Here are the answers to my bike camping FAQs:
Here is the list of the most frequently asked questions about my bike camping trip:
1. What is it?
2. Did you build it yourself?
3. Do you sleep in it?
4. Where are you going?
5. Where did you start?
6. Is it heavy/hard to pull?
7. Do you ride on the roads with it?
8. Where do you sleep in it?
9. Do police bother you?
Here are the answers to my bike camping LESS FAQs:
Here is the list of the less frequently asked questions about my bike camping trip:
1. How do you stay warm when it’s cold?
2. How do you shower and keep clean?
3. What do you do for a bathroom?
4. Where do you do laundry?
This is the start of my bike camping travel south down the east coast.
I built my bike camper in DelCo, Pa and my plan is to start in Fallston, MD and then travel south, out of the cold North East, to some beach place with more sunny and warm days to enjoy.
I want to check out a few beach towns along the way and I’m open to relocating to them, or continue to St Petersburg area and then maybe relocate there.
If I really like the trip I just may continue travelling.
I have no definite plans and actually I haven’t really planned much but the bike camper build. And even that I didn’t spend much time planning.
Please stick around and let’s see what happens on my bike camping travel south down the east coast.
So, my first bike camping overnight at Walmart’s parking lot in Fallston, MD was a moderate success.
Kevin dropped me off (Thanks Kevin!) and I set my self up for the first time.
I ate my last half of my last meal before the pedaling starts. Bonnie and Kevin got me a Hoagie and a Cheesesteak because they love me and I won’t be having either for a while. At least not good Philly ones.
I was excited for my trip. It was noisy with people walking around and hanging by their cars until late. Or should I say; early.
I didn’t sleep well. My guess is the fact that it was my first night in it on the road had something to do with it too.
If you are wondering how I found that I could stay in Walmart’s parking lot, I used AllStays.
AllStays is a membership website that has a database of places, primarily for RVers but useful for me as a bike camper, to safely park overnight. It includes camprounds, hotels and truck stops. You can use its map feature so you can easily find Walmarts, Home Depots, Lowes, Cracker Barrels, etc. It also offers a few extras like where you can dump water and sewage, refill propane and my favorite: ghost towns.
One of its best features is it allows users to update the database with current status and reviews. This allows you to have an idea of what you are in for before you choose to stay there. If you are an RVer, no big deal. But as a bike camper, that information can be invaluable in your trip planning.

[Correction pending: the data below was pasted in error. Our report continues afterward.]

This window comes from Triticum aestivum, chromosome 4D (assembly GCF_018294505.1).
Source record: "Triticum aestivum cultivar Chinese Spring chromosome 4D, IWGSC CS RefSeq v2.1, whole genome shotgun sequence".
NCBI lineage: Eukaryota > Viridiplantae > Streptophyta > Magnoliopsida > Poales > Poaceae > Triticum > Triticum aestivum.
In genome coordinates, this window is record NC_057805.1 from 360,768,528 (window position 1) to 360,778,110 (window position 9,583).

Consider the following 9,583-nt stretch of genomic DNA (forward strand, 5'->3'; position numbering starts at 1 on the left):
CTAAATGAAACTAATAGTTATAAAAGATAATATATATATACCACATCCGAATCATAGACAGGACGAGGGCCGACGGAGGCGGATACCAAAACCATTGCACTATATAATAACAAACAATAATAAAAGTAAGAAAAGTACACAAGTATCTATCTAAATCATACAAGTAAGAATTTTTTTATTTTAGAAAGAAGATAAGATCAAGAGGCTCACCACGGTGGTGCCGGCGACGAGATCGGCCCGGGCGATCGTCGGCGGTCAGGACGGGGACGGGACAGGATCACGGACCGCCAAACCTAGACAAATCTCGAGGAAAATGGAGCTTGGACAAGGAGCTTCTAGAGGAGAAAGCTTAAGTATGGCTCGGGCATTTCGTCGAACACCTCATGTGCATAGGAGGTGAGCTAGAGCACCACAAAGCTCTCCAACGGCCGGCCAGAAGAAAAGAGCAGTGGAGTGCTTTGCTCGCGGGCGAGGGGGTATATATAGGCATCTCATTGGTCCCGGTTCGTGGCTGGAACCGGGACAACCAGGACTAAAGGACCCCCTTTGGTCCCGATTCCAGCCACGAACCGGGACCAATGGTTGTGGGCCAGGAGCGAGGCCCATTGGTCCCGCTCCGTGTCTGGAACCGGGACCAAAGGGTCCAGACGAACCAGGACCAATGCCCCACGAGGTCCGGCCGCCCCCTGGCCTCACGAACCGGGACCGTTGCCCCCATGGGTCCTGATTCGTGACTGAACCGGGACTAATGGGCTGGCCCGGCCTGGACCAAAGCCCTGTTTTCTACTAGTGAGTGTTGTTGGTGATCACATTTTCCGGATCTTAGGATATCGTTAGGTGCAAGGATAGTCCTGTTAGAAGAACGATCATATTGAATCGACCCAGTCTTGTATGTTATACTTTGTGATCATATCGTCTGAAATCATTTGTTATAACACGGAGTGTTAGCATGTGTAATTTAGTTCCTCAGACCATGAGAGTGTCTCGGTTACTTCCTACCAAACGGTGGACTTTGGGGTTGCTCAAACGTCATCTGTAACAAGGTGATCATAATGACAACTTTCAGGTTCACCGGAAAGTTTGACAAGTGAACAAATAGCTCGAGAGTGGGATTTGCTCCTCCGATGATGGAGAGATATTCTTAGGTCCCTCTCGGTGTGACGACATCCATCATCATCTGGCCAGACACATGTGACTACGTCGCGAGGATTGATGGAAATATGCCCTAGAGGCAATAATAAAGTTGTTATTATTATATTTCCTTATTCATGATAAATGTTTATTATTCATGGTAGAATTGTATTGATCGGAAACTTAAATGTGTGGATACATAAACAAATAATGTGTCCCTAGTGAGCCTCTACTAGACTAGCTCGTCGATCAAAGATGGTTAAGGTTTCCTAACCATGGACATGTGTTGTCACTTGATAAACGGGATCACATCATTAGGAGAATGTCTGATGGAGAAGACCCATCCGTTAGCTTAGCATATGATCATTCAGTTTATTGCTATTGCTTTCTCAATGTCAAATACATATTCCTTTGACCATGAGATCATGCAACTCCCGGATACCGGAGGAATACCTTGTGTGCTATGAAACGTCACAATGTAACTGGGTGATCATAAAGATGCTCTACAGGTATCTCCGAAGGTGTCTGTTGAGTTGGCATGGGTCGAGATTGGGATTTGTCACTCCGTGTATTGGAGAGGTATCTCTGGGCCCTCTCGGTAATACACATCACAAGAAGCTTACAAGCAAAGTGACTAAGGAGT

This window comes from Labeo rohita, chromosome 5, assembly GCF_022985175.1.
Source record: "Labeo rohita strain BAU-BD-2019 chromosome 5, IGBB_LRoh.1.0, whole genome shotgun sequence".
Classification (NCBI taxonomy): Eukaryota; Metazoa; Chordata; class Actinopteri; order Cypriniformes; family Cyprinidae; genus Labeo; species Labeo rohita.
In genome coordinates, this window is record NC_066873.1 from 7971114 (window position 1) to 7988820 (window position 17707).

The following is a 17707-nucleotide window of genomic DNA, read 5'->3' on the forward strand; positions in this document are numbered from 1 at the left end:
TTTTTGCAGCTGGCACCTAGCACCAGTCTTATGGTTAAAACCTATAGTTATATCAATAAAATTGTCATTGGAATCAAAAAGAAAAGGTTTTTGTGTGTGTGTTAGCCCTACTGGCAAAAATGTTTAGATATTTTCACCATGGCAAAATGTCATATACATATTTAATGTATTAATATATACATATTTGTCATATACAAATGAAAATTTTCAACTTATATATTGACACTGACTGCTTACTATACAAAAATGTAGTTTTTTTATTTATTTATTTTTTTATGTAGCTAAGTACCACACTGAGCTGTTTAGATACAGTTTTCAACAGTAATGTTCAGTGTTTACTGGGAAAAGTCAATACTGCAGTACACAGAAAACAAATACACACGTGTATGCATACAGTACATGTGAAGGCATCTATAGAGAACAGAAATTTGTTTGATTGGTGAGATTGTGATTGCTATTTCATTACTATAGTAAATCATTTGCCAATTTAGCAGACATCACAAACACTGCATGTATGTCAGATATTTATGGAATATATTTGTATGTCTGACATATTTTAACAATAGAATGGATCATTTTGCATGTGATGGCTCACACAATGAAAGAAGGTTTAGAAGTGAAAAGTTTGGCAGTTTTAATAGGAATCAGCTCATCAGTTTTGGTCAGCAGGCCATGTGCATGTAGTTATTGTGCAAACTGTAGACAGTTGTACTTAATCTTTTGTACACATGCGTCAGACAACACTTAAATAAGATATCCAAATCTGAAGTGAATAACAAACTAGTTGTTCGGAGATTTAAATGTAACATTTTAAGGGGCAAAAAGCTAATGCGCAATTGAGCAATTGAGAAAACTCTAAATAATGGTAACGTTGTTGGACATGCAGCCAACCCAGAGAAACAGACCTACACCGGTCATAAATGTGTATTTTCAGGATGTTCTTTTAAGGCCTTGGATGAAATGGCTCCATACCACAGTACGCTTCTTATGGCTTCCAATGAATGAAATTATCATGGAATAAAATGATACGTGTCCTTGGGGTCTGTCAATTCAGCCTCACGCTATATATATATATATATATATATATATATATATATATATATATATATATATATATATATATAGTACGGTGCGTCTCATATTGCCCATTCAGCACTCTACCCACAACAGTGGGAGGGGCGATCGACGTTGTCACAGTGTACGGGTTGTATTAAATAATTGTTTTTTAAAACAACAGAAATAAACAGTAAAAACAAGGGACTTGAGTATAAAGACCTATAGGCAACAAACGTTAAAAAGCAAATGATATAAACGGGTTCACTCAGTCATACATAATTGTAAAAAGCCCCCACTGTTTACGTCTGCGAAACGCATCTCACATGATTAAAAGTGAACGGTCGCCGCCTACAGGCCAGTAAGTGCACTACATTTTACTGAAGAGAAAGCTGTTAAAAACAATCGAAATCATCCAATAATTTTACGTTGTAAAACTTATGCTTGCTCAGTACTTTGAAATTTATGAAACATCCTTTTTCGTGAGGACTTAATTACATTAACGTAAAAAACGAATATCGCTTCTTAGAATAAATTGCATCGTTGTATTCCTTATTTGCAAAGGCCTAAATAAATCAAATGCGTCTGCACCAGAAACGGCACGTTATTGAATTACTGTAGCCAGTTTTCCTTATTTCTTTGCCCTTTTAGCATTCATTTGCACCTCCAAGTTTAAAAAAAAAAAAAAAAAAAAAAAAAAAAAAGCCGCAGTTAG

I bought the pro for about $35. It appears that they do increase their pricing about once a year, so check it out before the next one: http://bit.ly/3bf0qis
So, overall, not bad for my first bike camping overnight at Walmart’s parking lot.
This was a really difficult day but with a beer at the end of the rainbow, it’s all good!
I got on the road and struggled with my first day of hills. I made it to the Fallston Volunteer Fire Dept over 7 miles away. Not too bad!
Or, if I enjoy bike camping, I’ll just keep going…
I was planning to travel overseas to Bali, Vietnam or Chang Mai before COVID-19 hit. COVID smashed my plans.
I though that maybe I could hitch or hike to Florida as relocating there was my next favorite option.
I researched places to live in Florida and thought I like Jacksonville Beach or St Petersburg – Clearwater area the best.
Hitchhiking seemed to be out as getting rides during COVID would be a lot more difficult.
Hiking seemed to be my best option, but I couldn’t take much stuff and things -at least according to the news- seemed to be getting dangerous out there. You know, with all the protests, shooting and stuff.
Also, on previous hitching and hiking adventures, I constantly chased electricity. That was a big problem I wanted to avoid.
I knew it was time to go and tried to relax knowing that everything would work itself out.
In the early months of COVID I knew I wasn’t going anywhere just yet. Nobody really knew what exactly was going on.
I figured we’d get a handle on COVID and that maybe with some delay I’d still be able to go overseas.
Americans were banned from many countries because of our less than effective response.
I started watching videos of lightweight bike campers and thought that maybe that was something I could do.
What I like least about lightweight travel adventures is not having a place to sleep, chasing electricity and a way to get around to get food or supplies or a way to quickly get out of places that I don’t like.
I thought a bike packing trip with a bike camper would solve those huge problems and I’d be able to relocate with some comfort the items I truly enjoy.
I wasn’t quite right.
So, I did some more research, mostly YouTube videos, and decided in the beginning of August 2020 that I would do it.
I gathered the supplies and tools I had, ordered some new ones, put what I didn’t need in storage, built my lightweight, tear drop bike camper, said my goodbyes and was on the road by September 15, 2020.
No, I didn’t plan much out, no I didn’t think it through very thoroughly and no I wasn’t totally prepared.
Basically, I planned to travel with a bike camper. I didn’t even have a start place until a day or two before I left…
Unfortunately, that’s how I roll…
When I want to do something, I do it.
I’m OK with making mistakes, hardships, setbacks and failing. I believe they are all ways to learn and grow.
As a matter of fact, one of my favorite sayings is: “if you are not making a lot of mistakes, you are not living”. “Just don’t make the same ones repetitively”.